Despite all the stresses we face during this ongoing pandemic, there is one thing I’m really enjoying—Birds. And the time to observe them during spring migration.
I’ve had my home in San Marcos for a few years, and I’ve kept my bird feeder full—most of the time. I recorded a few bird lists and a couple special notes for the Pine Warbler and Great Horned Owl last winter, and I enjoyed seeing the flocks of Chipping Sparrows gather around the premium bird seed that I bought to spoil them and their friends.
And then I was stuck at home.
I immediately started spending more time in the yard, dusted off my old telephoto lens to take photos, and began doing regular bird counts early in the morning and during lunch breaks. After this past month and a half I’m probably sharper on recognizing bird calls than I’ve ever been, and I’ve added 35 species to my yard list—now at 60 species seen from my own little pocket of Texas. As spring migration continues, I keep my eyes and ears out for anything new or unusual to the yard and feel a rush of excitement when I find something. Watching small groups of hawks pass through high in the sky has probably been my highlight.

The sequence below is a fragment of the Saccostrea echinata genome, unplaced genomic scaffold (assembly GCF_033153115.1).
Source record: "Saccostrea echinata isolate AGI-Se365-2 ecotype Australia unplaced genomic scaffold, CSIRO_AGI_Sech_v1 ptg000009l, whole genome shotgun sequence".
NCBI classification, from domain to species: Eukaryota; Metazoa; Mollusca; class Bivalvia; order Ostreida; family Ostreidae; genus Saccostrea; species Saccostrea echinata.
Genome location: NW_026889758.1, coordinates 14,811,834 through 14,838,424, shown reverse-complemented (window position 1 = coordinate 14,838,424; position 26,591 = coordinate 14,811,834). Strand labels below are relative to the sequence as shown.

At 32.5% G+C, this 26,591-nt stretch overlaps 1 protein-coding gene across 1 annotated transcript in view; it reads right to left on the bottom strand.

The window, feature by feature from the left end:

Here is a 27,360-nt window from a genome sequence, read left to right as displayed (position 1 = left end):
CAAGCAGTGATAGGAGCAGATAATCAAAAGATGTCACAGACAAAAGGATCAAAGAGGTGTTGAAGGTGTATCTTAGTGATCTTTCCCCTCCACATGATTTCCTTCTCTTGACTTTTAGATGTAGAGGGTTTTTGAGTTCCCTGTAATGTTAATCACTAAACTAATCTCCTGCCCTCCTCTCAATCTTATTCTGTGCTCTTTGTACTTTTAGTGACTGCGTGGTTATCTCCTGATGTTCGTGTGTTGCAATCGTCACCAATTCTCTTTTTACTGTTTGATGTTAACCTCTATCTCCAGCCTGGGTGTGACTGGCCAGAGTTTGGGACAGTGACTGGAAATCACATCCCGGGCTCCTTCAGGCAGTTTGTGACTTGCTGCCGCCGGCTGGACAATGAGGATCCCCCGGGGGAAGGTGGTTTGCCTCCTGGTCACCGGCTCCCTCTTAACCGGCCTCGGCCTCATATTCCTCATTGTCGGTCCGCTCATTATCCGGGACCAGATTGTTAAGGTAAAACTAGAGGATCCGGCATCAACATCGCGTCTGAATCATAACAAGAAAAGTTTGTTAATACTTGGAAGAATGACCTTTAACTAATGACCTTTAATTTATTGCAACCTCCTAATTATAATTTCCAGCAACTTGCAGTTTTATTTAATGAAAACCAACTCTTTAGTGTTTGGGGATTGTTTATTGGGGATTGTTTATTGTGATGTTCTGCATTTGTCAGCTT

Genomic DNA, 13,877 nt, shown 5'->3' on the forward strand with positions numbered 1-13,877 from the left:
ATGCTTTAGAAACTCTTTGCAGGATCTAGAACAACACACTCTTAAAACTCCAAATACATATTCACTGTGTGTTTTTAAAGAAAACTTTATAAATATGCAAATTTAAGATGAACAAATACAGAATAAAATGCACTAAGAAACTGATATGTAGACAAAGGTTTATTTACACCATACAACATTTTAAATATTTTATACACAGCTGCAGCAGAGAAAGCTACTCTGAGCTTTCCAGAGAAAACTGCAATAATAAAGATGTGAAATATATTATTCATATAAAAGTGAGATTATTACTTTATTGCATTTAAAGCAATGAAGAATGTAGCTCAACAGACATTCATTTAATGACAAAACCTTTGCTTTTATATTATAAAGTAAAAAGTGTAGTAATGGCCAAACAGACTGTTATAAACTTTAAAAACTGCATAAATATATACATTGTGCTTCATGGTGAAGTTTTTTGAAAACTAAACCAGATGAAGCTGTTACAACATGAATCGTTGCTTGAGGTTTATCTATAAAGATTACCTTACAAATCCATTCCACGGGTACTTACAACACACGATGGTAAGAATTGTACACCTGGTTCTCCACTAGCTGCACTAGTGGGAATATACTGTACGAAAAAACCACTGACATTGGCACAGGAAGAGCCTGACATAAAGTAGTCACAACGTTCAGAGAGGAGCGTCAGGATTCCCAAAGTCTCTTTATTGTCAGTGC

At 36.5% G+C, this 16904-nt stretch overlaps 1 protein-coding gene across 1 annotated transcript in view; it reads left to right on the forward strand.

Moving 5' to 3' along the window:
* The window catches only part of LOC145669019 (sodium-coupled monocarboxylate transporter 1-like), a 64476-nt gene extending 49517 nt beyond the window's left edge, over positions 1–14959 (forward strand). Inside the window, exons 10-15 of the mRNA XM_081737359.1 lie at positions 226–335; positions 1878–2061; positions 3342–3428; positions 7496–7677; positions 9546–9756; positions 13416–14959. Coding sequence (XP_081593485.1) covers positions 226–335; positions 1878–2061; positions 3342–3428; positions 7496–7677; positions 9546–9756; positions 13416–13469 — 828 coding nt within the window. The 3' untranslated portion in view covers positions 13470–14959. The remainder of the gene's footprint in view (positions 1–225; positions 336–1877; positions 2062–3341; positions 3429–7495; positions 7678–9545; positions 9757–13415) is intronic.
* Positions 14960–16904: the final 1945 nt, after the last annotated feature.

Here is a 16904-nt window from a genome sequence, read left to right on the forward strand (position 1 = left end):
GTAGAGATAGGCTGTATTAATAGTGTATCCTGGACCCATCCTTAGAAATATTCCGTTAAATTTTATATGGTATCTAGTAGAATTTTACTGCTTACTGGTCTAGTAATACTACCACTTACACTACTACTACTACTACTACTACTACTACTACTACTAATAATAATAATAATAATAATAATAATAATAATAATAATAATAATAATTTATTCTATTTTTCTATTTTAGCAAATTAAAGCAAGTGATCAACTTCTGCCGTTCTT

You don’t have to have a yard to start a yard list. TLC member Justin Bosler, an avid birder, has observed 108 species from his third-floor apartment balcony in Southwest Austin.
The birds have always been passing through but having the chance to stop and observe them from home is the bright side. I hope you enjoy my photos from the yard, and consider starting your own birding journey from your balcony, backyard, or front garden! Check out eBird.org or iNaturalist.org to document your observations.